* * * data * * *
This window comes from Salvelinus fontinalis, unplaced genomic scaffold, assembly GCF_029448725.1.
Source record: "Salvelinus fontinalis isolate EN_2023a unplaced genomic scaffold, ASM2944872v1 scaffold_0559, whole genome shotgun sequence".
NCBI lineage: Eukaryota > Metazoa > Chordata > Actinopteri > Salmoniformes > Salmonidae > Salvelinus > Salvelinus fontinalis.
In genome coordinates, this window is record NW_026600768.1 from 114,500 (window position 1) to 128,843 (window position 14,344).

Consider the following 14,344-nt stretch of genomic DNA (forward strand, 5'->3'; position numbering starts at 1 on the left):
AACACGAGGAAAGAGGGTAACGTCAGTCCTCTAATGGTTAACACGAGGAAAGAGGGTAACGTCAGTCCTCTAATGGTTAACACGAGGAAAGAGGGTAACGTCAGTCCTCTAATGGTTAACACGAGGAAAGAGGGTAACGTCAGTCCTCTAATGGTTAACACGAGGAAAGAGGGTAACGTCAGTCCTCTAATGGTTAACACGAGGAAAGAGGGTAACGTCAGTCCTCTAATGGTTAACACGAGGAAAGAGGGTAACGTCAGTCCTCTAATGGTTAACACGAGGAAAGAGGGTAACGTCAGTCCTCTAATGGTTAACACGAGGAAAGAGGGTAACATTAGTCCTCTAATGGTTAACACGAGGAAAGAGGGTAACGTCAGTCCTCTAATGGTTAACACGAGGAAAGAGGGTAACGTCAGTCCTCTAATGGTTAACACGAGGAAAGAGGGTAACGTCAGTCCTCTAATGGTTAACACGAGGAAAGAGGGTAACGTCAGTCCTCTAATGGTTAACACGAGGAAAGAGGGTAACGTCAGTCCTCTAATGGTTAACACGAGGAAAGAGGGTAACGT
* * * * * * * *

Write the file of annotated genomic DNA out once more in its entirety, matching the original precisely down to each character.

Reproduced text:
This window comes from Salvelinus fontinalis, unplaced genomic scaffold, assembly GCF_029448725.1.
Source record: "Salvelinus fontinalis isolate EN_2023a unplaced genomic scaffold, ASM2944872v1 scaffold_0559, whole genome shotgun sequence".
NCBI lineage: Eukaryota > Metazoa > Chordata > Actinopteri > Salmoniformes > Salmonidae > Salvelinus > Salvelinus fontinalis.
In genome coordinates, this window is record NW_026600768.1 from 114,500 (window position 1) to 128,843 (window position 14,344).

Consider the following 14,344-nt stretch of genomic DNA (forward strand, 5'->3'; position numbering starts at 1 on the left):
AACACGAGGAAAGAGGGTAACGTCAGTCCTCTAATGGTTAACACGAGGAAAGAGGGTAACGTCAGTCCTCTAATGGTTAACACGAGGAAAGAGGGTAACGTCAGTCCTCTAATGGTTAACACGAGGAAAGAGGGTAACGTCAGTCCTCTAATGGTTAACACGAGGAAAGAGGGTAACGTCAGTCCTCTAATGGTTAACACGAGGAAAGAGGGTAACGTCAGTCCTCTAATGGTTAACACGAGGAAAGAGGGTAACGTCAGTCCTCTAATGGTTAACACGAGGAAAGAGGGTAACGTCAGTCCTCTAATGGTTAACACGAGGAAAGAGGGTAACATTAGTCCTCTAATGGTTAACACGAGGAAAGAGGGTAACGTCAGTCCTCTAATGGTTAACACGAGGAAAGAGGGTAACGTCAGTCCTCTAATGGTTAACACGAGGAAAGAGGGTAACGTCAGTCCTCTAATGGTTAACACGAGGAAAGAGGGTAACGTCAGTCCTCTAATGGTTAACACGAGGAAAGAGGGTAACGTCAGTCCTCTAATGGTTAACACGAGGAAAGAGGGTAACGT